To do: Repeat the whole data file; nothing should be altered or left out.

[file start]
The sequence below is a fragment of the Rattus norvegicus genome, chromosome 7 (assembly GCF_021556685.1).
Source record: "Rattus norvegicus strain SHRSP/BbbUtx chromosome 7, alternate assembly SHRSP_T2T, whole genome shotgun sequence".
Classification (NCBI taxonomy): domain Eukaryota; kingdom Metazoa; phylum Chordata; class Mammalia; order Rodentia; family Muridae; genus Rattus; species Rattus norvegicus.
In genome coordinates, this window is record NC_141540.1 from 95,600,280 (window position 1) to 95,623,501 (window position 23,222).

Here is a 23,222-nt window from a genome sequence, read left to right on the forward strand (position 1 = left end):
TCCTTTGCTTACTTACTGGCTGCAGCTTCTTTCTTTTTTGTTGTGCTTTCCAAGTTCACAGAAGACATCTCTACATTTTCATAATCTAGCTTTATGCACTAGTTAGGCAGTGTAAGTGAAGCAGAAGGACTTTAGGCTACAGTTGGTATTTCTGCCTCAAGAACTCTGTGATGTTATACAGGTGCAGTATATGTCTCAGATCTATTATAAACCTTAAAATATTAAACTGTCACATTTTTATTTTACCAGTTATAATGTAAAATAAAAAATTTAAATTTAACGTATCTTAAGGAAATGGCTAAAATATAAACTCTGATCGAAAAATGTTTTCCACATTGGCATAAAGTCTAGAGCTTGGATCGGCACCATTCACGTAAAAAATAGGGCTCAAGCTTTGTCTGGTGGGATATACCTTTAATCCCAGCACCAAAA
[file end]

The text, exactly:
The sequence below is a fragment of the Rattus norvegicus genome, chromosome 7 (assembly GCF_021556685.1).
Source record: "Rattus norvegicus strain SHRSP/BbbUtx chromosome 7, alternate assembly SHRSP_T2T, whole genome shotgun sequence".
Classification (NCBI taxonomy): domain Eukaryota; kingdom Metazoa; phylum Chordata; class Mammalia; order Rodentia; family Muridae; genus Rattus; species Rattus norvegicus.
In genome coordinates, this window is record NC_141540.1 from 95,600,280 (window position 1) to 95,623,501 (window position 23,222).

Here is a 23,222-nt window from a genome sequence, read left to right on the forward strand (position 1 = left end):
TCCTTTGCTTACTTACTGGCTGCAGCTTCTTTCTTTTTTGTTGTGCTTTCCAAGTTCACAGAAGACATCTCTACATTTTCATAATCTAGCTTTATGCACTAGTTAGGCAGTGTAAGTGAAGCAGAAGGACTTTAGGCTACAGTTGGTATTTCTGCCTCAAGAACTCTGTGATGTTATACAGGTGCAGTATATGTCTCAGATCTATTATAAACCTTAAAATATTAAACTGTCACATTTTTATTTTACCAGTTATAATGTAAAATAAAAAATTTAAATTTAACGTATCTTAAGGAAATGGCTAAAATATAAACTCTGATCGAAAAATGTTTTCCACATTGGCATAAAGTCTAGAGCTTGGATCGGCACCATTCACGTAAAAAATAGGGCTCAAGCTTTGTCTGGTGGGATATACCTTTAATCCCAGCACCAAAA